RIP to “the drip” of VanAvery

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Photo courtesy of Tyler VanAvery
Senior Ryan Morse mourns the loss of Tyler VanAvery’s “drip” in this tribute.

I get to class early and sit down. I see a small, about 5’7” figure approach me. This figure is foreign to me. I don’t recognize it.

As it gets closer I start to make out some facial features.

It’s him, it’s Tyler VanAvery.

But it is not THE Tyler I know.

Something is missing. Some monumental part of him is no longer with us. It is gone and it isn’t coming back.

I shed a single tear . . . for the flow.

I am not the only one shedding tears for his luscious locks. His godly lettuce.

Nay, Tyler’s tears tremble down the terrace of his cheekbones as well.

Photo by Mrs. DeWinkeleer

“I . . . I . . . ,” Tyler can barely get the words out. “ I have never felt so alone in my life.”

The depths of this grief is so deep, it has even traveled to our rivals at Pinkerton. In fact, even they are so devastated, they can barely muster a response.

“At first I was sad, then the more I thought about it, I was devastated,” said Pinkerton senior Dalton Roy, who is one of Tyler’s good friends. “I shed many tears realizing he no longer had lettuce.”

People everywhere are outraged. This raises the question… why? Why would the boy rid himself of his gorgeous mane?

“The reason I cut my gorgeous locks,” Tyler said, “was because it might have pleased most people, but the people that cared the most, were not pleased.”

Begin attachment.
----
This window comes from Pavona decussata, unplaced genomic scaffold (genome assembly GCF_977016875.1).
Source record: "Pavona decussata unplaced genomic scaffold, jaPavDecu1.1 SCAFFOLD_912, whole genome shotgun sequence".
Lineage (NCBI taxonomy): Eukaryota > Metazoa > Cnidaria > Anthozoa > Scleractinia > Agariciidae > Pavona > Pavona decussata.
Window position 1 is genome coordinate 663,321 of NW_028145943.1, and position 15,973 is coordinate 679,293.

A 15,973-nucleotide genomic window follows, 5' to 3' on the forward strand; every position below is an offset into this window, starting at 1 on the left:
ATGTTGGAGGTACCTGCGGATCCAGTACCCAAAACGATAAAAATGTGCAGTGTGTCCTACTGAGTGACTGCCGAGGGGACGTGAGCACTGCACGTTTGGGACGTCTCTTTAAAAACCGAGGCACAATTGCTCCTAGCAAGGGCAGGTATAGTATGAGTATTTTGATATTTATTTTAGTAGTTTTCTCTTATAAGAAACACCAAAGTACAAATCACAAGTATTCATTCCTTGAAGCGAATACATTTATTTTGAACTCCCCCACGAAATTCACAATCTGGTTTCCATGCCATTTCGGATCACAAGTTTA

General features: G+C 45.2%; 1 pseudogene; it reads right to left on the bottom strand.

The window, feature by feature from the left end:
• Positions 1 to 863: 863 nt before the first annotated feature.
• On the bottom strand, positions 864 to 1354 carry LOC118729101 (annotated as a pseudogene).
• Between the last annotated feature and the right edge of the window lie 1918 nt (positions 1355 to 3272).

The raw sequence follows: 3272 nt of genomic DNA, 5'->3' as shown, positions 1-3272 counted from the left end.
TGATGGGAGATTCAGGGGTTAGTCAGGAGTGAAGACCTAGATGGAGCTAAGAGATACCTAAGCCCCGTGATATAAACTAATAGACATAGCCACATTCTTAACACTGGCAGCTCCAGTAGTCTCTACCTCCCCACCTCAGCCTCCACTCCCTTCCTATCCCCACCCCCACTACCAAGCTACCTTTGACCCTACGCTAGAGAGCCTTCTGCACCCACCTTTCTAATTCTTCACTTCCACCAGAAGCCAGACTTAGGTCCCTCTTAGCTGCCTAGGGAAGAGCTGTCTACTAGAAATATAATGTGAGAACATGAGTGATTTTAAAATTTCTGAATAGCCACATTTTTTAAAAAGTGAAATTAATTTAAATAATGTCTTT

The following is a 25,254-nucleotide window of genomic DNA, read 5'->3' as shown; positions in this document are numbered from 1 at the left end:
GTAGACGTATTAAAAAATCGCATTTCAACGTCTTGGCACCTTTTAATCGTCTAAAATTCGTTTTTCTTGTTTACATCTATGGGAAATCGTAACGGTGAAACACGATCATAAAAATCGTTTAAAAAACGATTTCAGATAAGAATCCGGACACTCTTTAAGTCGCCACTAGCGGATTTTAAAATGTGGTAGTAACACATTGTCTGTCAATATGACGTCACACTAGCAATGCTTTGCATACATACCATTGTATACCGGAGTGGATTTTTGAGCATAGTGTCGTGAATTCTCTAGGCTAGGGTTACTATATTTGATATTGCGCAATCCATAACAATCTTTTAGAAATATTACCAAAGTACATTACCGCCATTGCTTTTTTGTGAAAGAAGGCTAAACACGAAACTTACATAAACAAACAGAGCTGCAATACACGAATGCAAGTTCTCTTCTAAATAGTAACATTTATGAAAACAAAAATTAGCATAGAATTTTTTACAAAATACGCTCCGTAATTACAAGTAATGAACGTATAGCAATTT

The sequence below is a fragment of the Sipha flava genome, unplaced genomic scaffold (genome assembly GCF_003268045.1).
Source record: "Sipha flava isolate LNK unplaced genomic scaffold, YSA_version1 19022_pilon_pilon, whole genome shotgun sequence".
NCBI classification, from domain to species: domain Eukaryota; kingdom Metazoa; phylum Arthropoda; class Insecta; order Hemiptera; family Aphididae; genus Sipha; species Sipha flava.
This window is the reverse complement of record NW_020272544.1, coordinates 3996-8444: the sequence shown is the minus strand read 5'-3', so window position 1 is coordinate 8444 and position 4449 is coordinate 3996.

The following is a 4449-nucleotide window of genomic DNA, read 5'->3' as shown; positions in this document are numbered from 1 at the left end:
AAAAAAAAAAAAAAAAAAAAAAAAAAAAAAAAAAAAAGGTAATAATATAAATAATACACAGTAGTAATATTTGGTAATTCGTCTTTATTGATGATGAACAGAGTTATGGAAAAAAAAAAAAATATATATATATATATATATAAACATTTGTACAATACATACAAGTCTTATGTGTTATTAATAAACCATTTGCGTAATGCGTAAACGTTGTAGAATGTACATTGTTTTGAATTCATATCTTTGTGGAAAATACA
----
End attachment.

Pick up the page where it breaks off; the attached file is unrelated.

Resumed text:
You have to be touched that the man would chop off what is most likely the best part of him and just leave it on the floor for the ones he loves, but you must also be infuriated that they would ask him to do such a thing in the first place.

I mean, seriously, the lad looked like a lion. With his flow, this undersized child was able to feel like the king of the jungle. Why would anybody take that from him?

This lion of lions did it for love.

Photo courtesy of Tyler VanAvery
Senior Tyler VanAvery smiles because his locks are long.

“He looked gross,” said Tyler’s girlfriend junior Alyssa Anderson. “Now at least he looks clean.”

But is “clean” more important than “cool”?

Since when do we value cleanliness over ‘the drip”?

I must end this now as the tears are blinding me from writing and are making my keyboard soggy.

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